The Korcula House

Last summer, my girlfriend Iva and her sister Maja became proud owners of a house. Their mother, Mirna, had bought it from her brother (their uncle) and gifted it to her two daughters. Although, house may be a bit of an overstatement for what it currently is…

Located in central Vela Luka, on the island of Korcula in Croatia, the house is right next to Iva’s parents’ house, with no more than 2 meters in between. We’ve gone there every summer, except this year, to do some swimming in the clear blue Adriatic, eat great seafood (caught by Mirna), and generally just relax. So since we’re not there this year, but I did have some free time, I decided to try and come up with some ideas for renovation.

The brief

The premise of the redesign was, much like the house itself: quite simple. The goal is to have a summer home with two bedrooms. Like any home, it will also need a bathroom and a kitchen. Of course, the project should not cost much and, coupled with the fact that the integrity of the house should be maintained, this means that no big alterations are possible.

The existing house

The existing house is roughly 56m² on the inside and was built about a hundred years ago, with thick stone walls, in the style of a konoba. In Dalmatia, the konoba is the room where food was prepared and stored.

The downstairs portion has a wide entrance underneath an arch and was used as storage. There are no windows in this part of the house and no floor. Dividing this space from the upper portion are wooden beams and planks that form the first floor. This part of the house can be reached via an external staircase that leads to the front door. The first floor was meant for living and is made up of three rooms. There are four identical windows here—two in the front and two in the back. Underneath the roof sits an unused attic space that also has a tiny window on the side of the house.

The storage area has since been cleared out of all the junk that was in there and an engineer has researched the structural integrity of the walls. They are perfectly fine and will not have to be removed.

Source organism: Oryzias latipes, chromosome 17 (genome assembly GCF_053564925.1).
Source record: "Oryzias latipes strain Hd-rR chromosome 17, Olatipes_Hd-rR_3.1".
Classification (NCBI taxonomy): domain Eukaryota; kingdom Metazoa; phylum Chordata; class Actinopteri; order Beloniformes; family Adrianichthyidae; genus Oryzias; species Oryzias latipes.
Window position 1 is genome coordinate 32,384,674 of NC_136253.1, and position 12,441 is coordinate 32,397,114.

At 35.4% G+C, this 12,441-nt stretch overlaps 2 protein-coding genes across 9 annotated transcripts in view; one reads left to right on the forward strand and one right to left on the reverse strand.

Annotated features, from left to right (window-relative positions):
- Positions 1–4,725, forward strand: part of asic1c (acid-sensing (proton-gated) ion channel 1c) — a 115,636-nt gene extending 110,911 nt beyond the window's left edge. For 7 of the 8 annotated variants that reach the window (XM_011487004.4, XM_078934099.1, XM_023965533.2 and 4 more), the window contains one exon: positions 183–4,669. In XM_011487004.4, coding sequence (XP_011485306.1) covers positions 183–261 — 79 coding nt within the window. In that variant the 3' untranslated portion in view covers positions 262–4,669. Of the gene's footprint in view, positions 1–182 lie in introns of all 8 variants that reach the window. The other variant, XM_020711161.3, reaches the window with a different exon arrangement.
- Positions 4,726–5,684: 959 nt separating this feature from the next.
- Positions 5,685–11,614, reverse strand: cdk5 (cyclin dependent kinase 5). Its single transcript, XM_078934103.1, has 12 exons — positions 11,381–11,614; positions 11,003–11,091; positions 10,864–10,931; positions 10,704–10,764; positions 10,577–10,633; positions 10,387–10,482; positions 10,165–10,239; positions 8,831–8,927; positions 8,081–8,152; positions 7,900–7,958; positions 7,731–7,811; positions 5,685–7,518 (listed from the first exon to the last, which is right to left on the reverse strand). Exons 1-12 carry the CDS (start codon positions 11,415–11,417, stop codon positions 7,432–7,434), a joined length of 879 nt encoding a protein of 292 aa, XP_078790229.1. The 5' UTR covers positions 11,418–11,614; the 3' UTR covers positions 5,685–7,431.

I did a few rough drawings of the existing house. It may appear to be freestanding, but on the east side, it is actually connected to the neighbors’ house. However, I did not have accurate data of this, so I decided to leave it out for now.

The redesign

In trying to keep the integrity of the house intact, as well as keeping things as simple as possible, there are only a few visible alterations on the outside of the house. The first is a window, in order to let some light into the downstairs portion. Here is place for a bathroom and a kitchen, as well as a storage area. In between the storage area and the bathroom is a set of stairs. The main reason for adding these is so that you wouldn’t have to go outside to go up or down. Though the stairs on the outside have been kept in place, because they are such a big element of the konoba style.

Currently, the floor beams of the first floor run lengthwise. These are old and most likely rotten due to leaks, so they will have to be replaced. It makes most sense to have floor beams span the other way, since that distance is shorter. Since the space underneath was originally meant as storage, the clearance underneath was very low. And since there is no ground floor, it makes most sense to dig out and put in a new ground floor.

In the upstairs portion, due to the placement of the windows, the original layout of the rooms is the one that makes most sense. Since the plan is to keep the windows (mostly) as they are, the layout of the rooms has only changed minimally.

The biggest alteration on the outside is the enlargement of the landing on top of the stairs, in order to create a small porch. By removing the door and a window and instead creating one large window that can be opened, a larger, covered balcony is formed. The new window opens as a hinge door with louvers, serving a double purpose: its opening connects the outside to the inside while at the same time creating a roof that shelters from the sun.

Speaking of the sun, Vela Luka gets about 2500 hours of sunny weather annually, so it would probably be a good idea to install solar panels.

These drawings indicate a preliminary first design of the new house.

All in all, it has been thoroughly rewarding to work on this little project, because of the enthusiasm that it generates. It is likely to be a long-term project, but it’s always good to have something to look forward to!